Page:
Nogawa At Le Meridien

2008March07-Nogawa-27

“The standard for peeling Daikon is that you can still read the newspaper print through 3 layers of the Daikon,” whispered the Chef.

The Master overheard, smiled gently and added, “it took me three months to train them to peel daikon.”

***

The great and Skinny Epicurean has a great hobby of tasting all the sushi places in Singapore, and once in a while, she’ll send an invite to friends to join her in an afternoon of good food and great company. There was a small vote between Tatsuya and Nogawa. I voted for Nogawa because, while Ronnie Chia’s Tatsuya is award-winning and all that, there is something about going to the restaurant of the man they call the “Godfather of all Singaporean Sushi Chefs”.

Following the SE’s suggestion, I pointed to a lunch set in the menu and settled in to catch up with what’s going on with the world of the Dim Sum Dolly and The Skinny Epicurean. Lunch at Japanese restaurants is easier, not to mention much cheaper, because of the lunch sets. The individual items in the set can cost more than triple at some restaurants if ordered singly at dinner.

2008March07-Nogawa-10

SE was talking about the blog entry I posted sometime back about the dangers of eating fish because of the dangerous levels of mercury found. I was joked that eating sushi was good for the heart but bad for the brain. I guess we should all maintain a balanced diet of meat, vegetables and fish; this way the BSE we get from beef competes for brain matter with the mercury from the fish and everything will be flushed out while you desperately try to rehydrate yourself because of Salmonella from vegetables. Bioaccumulation is a bitch.

So if you see this blog spouting nonsense, you now know why. Well… more nonsense than usual, anyway.

2008March07-Nogawa-6

Halfway into a discussion about a possible retirement business venture for bloggers who can actually string two proper English sentences together, Nogawa-san appeared and started chatting with everyone. Eventually, he came over and said hello and posed for pictures.

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He was pretty enthusiastic with the discovery of Kimkans from Kyushu. Kimkans (or Kumquats) have a sweet fragrant skin with a very bitter and tart flesh which people dislike. With the help of genetic engineering, the Kimkans from Kyushu is now sweet all over. Pop one in your mouth and release an explosion of sweet citrus flavor.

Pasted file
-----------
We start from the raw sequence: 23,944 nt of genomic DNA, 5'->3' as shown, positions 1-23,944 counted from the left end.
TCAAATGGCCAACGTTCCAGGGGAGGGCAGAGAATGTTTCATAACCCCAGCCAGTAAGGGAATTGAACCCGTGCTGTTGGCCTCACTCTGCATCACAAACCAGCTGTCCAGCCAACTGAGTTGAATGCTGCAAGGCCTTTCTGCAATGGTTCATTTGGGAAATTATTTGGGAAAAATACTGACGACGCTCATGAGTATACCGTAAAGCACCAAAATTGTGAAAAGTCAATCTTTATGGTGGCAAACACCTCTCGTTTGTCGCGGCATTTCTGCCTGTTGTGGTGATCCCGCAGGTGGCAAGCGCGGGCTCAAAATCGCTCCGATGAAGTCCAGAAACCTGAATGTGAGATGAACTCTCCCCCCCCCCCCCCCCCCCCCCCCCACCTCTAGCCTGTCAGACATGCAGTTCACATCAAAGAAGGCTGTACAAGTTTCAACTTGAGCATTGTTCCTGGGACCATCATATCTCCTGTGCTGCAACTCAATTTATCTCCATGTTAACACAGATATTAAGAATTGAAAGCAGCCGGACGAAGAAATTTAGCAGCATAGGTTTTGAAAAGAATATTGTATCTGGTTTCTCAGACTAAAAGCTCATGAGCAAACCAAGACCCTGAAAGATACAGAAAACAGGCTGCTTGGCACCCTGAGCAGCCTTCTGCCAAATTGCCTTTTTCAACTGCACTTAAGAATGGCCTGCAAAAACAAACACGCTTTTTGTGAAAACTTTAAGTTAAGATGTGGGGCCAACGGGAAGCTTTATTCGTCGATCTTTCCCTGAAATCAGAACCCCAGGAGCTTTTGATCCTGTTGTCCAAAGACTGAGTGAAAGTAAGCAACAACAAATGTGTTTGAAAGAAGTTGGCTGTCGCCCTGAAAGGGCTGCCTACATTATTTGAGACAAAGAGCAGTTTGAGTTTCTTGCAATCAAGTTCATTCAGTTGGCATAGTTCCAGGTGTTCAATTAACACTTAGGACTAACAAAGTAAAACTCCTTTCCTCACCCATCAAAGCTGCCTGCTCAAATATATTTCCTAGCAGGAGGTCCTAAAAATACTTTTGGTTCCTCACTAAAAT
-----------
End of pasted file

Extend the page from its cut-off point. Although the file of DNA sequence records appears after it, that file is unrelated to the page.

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In fact, what he did was to hollow out the Kimkans, made ice cream with the flesh and stuffed it back in. The result was a beautifully refreshing dessert with a very long and clean finish. This blog slowly savored the stuffed Kimkans trying his best to prolong the sensation of bliss in his mouth. Compliments of the master.

By the way, don’t you think Kyushu Kimkans would be a great name for a all-female rock band?

2008March07-Nogawa-25

While the ladies were chatting up the master, Chef Kelvin quietly brought out the master’s knife as a display. Handmade with a handle made from wood and walrus tusk and inlaid with silver, it was a very impressive knife. You can almost feel the aura of reverence and awe as it laid on the paper box.

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A choir of angels chorused when the knife was drawn. The first thing that came to my mind was: Damn, did he hunt for fish with that too?

Of course, we are talking about the master whose legend includes him grabbing a handful of vinegared rice and saying exactly how many grains there are in his hand, to the accuracy of 3-4 grains.

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Alas, my inner Singaporean blurted out, “how much did the knife cost?”

The Chef grinned and whispered back, “about 1 month’s salary.”

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Lunch at Nogawa was a very pleasant experience. Simple, no fuss, high quality lunch sets at very reasonable prices to suit most budgets, just the thing to spend time catch up with friends and watch daikon being peeled while the world passes by.

2008March07-Nogawa-1


Posted on 30th Apr 2008 in Japanese

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There Are 4 Comments

 

ice commented on April 30, 2008 at 10:05 am


*gasp* SE’s gona spank you for her beautiful pix!

I love this place. 🙂


 

Camemberu commented on April 30, 2008 at 3:34 pm


Such beautiful photos! I love the first one – how it illuminates the daikon’s translucence!


 

Crunchasarus Rex commented on May 11, 2008 at 4:43 pm


I’ve always loved Nogawa.. and there was a Chef Tony there then.. i donch know if he is still around.


 

ivan commented on May 13, 2008 at 1:58 pm


@Crunchasarus Rex: Not too sure but I think he could be at the Sentosa restaurant.


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